Contents

Welcome Chapman

Update item information
Title Saga of the Sanpitch Vol 21
Subject Pioneers
Description Stories and poems about early Southern Utah Pioneers
Publisher Snow College
Date 1989
Type Text
Format application/pdf
Language eng
Rights Management Snow College
Holding Institution Snow College
ARK ark:/87278/s6cf9n7t
Setname snowc_sts
Date Created 2005-03-01
Date Modified 2005-03-01
ID 325980
Reference URL https://collections.lib.utah.edu/ark:/87278/s6cf9n7t

Page Metadata

Title Welcome Chapman
Description I846 the inhabitants were forced to leave their beautiful city and homes, taking as much as possible of their moveable belongings, and crossed the Mississippi into Iowa. The Chapmans settled at first at Garden Grove, Iowa, but must have soon located at Winter Quarters, since their daughter Fidelia was born in Winter Quarters in October. While there, they made preparations for the long journey across the plains. The Chapmans then had six children, and had lost three in death. They were outfitted for the journey with two ox teams, two covered wagons, a milk cow, grain for seed, and for grinding, beans, garden seeds, cooking utensils, bedding, clothing and a loom for weaving cloth, which Amelia could use with skill. They had managed somehow to hold onto a few precious articles through all the mobbings and moving. Welcome still had a black broadcloth suit and high silk hat, which was the pride of his heart and which was reserved to be worn on very special occasions. Amelia still had her priceless linen, her white wedding gown, her block taffeta dress with a tiny black bonnet to wear on special occasions, when Welcome donned his high silk hat and broadcloth suit. They arrived in Salt Lake Valley in the fall of 1848, and were able to share some of their supplies with those who were already in the valley, keeping only enough for their own needs and seed for the next spring. Another son, who was named Welcome Chapman, Jr., was born in Salt Lake Yalley on 2 October 1849. Amelia's loom was soon put to good use, weaving linsey-woolsey cloth, which was needed badly by the whole community. Clothing had to be made in the homes with needle and thread, even the boys trousers, jackets, caps, hats and women's bonnets. Winter caps and jackets were often made of fur and animal skins. The Chapman girls learned to card and spin wool and to sew. They also did most of the housework while their mother worked at her loom. Most of the women and girls owned calico sunbonnet3, fitted with stiff slate 115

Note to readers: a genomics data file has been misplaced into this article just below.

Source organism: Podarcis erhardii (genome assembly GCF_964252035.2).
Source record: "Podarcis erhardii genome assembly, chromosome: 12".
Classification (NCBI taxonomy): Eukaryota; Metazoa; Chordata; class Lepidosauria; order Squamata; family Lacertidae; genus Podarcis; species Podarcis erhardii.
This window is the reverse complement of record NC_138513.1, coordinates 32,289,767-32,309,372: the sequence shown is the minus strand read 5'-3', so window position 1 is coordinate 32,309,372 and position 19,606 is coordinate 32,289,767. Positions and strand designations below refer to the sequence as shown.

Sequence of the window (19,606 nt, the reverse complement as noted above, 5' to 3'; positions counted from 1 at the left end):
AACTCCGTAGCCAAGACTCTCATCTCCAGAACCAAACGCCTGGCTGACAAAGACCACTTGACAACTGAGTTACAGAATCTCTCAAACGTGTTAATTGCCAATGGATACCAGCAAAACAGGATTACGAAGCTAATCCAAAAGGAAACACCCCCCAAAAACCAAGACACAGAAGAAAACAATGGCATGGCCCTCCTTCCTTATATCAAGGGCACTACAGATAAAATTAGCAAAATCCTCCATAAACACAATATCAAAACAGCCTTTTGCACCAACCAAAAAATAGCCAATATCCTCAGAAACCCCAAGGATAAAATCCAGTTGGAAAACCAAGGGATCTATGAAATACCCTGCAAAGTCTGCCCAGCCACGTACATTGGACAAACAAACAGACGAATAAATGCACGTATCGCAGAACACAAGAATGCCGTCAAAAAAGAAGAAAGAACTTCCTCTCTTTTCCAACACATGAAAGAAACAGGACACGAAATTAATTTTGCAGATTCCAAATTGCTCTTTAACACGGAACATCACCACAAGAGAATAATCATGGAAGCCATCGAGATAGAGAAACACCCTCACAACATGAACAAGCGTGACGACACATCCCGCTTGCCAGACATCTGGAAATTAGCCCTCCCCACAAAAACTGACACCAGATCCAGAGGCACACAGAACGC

Format application/pdf
Identifier 129_Welcome Chapman.jpg
Source Saga of the Sanpitch Vol 21
Setname snowc_sts
Date Created 2005-02-23
Date Modified 2005-02-23
ID 325977
Reference URL https://collections.lib.utah.edu/ark:/87278/s6cf9n7t/325977